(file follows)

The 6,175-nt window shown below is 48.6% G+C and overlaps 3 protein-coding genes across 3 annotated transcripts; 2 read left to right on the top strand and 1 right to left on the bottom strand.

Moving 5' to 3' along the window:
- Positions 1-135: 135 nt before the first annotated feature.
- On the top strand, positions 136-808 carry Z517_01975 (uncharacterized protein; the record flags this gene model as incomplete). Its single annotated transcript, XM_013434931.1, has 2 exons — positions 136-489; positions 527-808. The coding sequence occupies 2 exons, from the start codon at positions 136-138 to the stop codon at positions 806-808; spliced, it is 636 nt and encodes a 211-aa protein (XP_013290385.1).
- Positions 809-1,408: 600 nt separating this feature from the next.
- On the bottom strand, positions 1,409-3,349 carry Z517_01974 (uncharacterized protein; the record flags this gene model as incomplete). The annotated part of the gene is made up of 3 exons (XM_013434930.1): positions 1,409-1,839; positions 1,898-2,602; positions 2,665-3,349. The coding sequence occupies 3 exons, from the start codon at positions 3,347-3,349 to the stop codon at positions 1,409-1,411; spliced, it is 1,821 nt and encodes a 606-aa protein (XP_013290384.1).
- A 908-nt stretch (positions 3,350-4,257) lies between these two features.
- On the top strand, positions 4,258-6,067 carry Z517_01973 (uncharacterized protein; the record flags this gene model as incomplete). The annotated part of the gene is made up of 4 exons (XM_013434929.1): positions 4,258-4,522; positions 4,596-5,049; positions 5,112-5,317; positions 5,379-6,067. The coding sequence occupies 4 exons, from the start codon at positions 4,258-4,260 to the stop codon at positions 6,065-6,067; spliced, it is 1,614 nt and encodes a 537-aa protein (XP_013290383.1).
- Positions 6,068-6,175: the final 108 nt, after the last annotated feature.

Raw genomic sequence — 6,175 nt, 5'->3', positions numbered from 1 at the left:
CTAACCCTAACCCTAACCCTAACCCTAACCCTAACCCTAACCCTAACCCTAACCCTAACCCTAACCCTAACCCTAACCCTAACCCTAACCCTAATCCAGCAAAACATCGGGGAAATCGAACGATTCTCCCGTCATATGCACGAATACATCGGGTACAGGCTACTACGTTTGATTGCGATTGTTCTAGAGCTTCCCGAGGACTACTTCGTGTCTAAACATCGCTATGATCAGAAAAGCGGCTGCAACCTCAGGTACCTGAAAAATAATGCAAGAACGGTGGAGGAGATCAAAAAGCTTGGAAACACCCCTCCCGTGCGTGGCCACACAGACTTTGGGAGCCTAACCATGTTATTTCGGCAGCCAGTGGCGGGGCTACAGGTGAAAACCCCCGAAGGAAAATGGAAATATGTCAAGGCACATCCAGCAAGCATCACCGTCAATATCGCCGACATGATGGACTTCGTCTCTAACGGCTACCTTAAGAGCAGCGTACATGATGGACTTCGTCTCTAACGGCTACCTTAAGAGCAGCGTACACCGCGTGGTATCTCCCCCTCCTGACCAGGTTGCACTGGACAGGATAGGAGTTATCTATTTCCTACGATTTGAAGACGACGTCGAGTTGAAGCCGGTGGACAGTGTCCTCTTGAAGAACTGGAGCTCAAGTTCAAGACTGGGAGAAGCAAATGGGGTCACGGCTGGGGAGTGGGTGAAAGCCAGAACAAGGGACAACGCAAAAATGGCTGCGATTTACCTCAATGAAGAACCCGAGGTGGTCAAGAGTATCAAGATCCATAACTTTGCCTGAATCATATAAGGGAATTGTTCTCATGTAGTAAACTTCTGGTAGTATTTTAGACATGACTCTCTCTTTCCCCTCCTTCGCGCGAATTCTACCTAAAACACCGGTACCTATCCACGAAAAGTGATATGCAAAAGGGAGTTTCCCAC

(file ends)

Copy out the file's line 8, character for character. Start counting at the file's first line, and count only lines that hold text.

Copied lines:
- On the top strand, positions 4,258-6,067 carry Z517_01973 (uncharacterized protein; the record flags this gene model as incomplete). The annotated part of the gene is made up of 4 exons (XM_013434929.1): positions 4,258-4,522; positions 4,596-5,049; positions 5,112-5,317; positions 5,379-6,067. The coding sequence occupies 4 exons, from the start codon at positions 4,258-4,260 to the stop codon at positions 6,065-6,067; spliced, it is 1,614 nt and encodes a 537-aa protein (XP_013290383.1).